Campbell Soup Co. has trademarked the word “chunky” in a surprise ruling from the US Patent and Trademark Office.
The ruling will now allow Campbell’s Chunky to include ® next to the word on its packaging.
As part of its submission, the company highlighted its £1 billion-plus spend advertising soup products under the ‘Chunky’ umbrella since 1988.
This was supported by further evidence, including an online survey that found strong consumer association for the worlds “chunky” and “soup”.
It also highlighted a successful sales period between 2004-07, where sales of Campbell’s Chunky came in at over $450 million and further evidence submitted was an
While that’s all standard for a trademark filing, Campbell Soup Co. broke with tradition and included several non-corporate references that ranged from animated sitcoms, to topical news shows and even hip hop.
Speaking to Food and Drink International, John Coldham, partner at law firm Gowling WLG, said: “It’s always difficult to get descriptive words granted as trade marks, but Campbell’s seems to have achieved this in the US.”
He said: “The basic rule of trade marks is that they have to be distinctive of the company that owns the trade mark, not a descriptive word used to describe the nature, kind or quality of the product itself.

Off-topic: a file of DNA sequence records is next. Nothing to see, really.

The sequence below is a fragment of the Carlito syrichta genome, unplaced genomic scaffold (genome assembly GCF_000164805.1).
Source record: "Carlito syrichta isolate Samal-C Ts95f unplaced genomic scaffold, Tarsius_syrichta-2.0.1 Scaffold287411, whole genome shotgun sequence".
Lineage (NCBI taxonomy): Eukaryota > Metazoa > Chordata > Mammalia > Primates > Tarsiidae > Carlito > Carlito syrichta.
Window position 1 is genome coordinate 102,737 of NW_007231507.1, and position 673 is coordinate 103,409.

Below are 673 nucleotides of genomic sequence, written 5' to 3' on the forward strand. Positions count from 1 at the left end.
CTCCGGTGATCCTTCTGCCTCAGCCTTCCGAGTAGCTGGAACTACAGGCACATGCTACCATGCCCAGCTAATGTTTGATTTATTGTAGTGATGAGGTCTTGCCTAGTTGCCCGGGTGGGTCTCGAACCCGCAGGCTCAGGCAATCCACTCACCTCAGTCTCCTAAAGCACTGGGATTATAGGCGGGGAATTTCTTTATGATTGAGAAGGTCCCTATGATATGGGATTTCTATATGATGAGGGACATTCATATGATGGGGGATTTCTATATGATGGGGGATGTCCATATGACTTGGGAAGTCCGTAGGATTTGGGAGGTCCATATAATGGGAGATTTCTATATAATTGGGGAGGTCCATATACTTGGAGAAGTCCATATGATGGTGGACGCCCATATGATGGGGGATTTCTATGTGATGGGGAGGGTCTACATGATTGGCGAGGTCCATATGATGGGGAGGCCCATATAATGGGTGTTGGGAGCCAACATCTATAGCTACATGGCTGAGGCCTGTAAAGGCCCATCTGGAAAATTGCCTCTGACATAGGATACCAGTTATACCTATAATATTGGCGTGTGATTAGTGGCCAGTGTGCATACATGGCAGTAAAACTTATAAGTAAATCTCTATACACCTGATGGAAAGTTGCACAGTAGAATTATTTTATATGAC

“Otherwise, it would prevent competitors from describing their products freely. Where this becomes difficult, however, is when a brand is known for a descriptive word. If the brand can show that it has “acquired distinctiveness” in the word, it may be granted as a trade mark.
“That appears to be what happened here – Campbell’s provided evidence of consumers in the US using the word CHUNKY extensively to identify the Campbell’s soup, so the US registry has granted the trade mark.
“If this had happened in the UK, would it mean that competitors could describe their soups as chunky anymore? No, but they would have to be careful.
“If the competitors were to use “Chunky” in a purely descriptive sense, such as “try our chunky vegetable soup”, then it would be difficult to prevent such use.”